Newsmax Finance Insider Mohamed El-Erian
warns that holding a good chunk of cash in your investment portfolio is a shrew strategy considering the global current volatility.
"A good cushion of cash and cash equivalents in portfolios makes sense for both strategic and tactical reasons," he writes for the FT.com.
El-Erian, chief economic adviser to Allianz and chairman of President Barack Obama’s Global Development Council, warns that it is nearly impossible to predict future market directions because of the political, economic, social, and financial uncertainty in the world.
“Recent signals from the European Central Bank and the Federal Reserve have reignited talk of divergent monetary policies among the world’s two most influential central banks,” he wrote.
“The short-term implications for investors include a stronger dollar, greater equity market volatility and a wider trading range for key interest rate differentials. The longer-term consequences are up for grabs. Both suggest investors should revisit conventional wisdom that dismisses cash as a ‘wasting asset’ in their portfolios,” he wrote.
"Over the longer term, a strategic cash cushion provides investors with an important element of resilience at a time of genuine uncertainty," he wrote.
“As we were reminded on several occasions this year, this is a market in which fundamentally solid stocks and bonds can easily get unduly contaminated by weaknesses elsewhere, especially given the high likelihood of patchy liquidity.”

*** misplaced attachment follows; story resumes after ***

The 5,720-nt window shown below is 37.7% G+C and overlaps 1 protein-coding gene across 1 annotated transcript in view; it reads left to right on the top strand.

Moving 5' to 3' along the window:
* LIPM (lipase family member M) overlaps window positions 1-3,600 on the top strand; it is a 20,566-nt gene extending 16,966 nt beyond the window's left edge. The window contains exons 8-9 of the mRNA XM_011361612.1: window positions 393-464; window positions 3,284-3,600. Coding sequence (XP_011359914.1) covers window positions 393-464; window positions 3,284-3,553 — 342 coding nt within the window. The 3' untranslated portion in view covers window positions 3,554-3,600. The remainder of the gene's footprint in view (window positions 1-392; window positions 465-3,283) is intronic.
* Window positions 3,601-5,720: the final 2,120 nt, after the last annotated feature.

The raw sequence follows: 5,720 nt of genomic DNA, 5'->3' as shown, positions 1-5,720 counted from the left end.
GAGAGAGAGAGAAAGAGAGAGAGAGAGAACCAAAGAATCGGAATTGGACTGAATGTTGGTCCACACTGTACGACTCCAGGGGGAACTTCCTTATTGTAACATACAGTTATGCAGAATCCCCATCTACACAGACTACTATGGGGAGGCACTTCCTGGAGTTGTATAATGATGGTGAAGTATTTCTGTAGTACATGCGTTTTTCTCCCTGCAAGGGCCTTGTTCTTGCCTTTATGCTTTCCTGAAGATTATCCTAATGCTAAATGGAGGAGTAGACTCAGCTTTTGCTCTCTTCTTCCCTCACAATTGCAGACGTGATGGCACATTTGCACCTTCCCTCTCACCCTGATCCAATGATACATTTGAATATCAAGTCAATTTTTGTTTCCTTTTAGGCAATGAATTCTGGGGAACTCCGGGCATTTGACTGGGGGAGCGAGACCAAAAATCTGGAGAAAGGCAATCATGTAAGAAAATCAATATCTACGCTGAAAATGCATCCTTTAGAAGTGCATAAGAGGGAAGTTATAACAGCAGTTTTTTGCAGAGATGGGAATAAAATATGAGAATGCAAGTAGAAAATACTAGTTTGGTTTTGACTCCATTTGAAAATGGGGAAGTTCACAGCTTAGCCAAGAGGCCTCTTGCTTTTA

To be sure, El-Erian isn’t the only prominent financial voice to sound the alarm about global volatility.
Ron Insana, a CNBC and MSNBC contributor and the author of four books on Wall Street, warns that numerous global hot spots could sink stocks.
"Financial markets around the world have been preoccupied with both economic and monetary policy uncertainties. But in the last few days, it has become apparent that the real risks of an unexpected market event can be found in military theaters around the world," he wrote for CNBC.com.
"The threat of an accidental encounter between either U.S or Russian air forces in the Middle East, or U.S. and Chinese naval forces in the South China Sea, are growing greater every day," he wrote.
"And, it's not the only global hot spot in play. U.S. warships are now powering through the South China Sea, testing China's willingness to allow unfettered passage for any ships sailing in recognized shipping lanes around the world," he wrote.
(Newsmax wire services contributed to this report).
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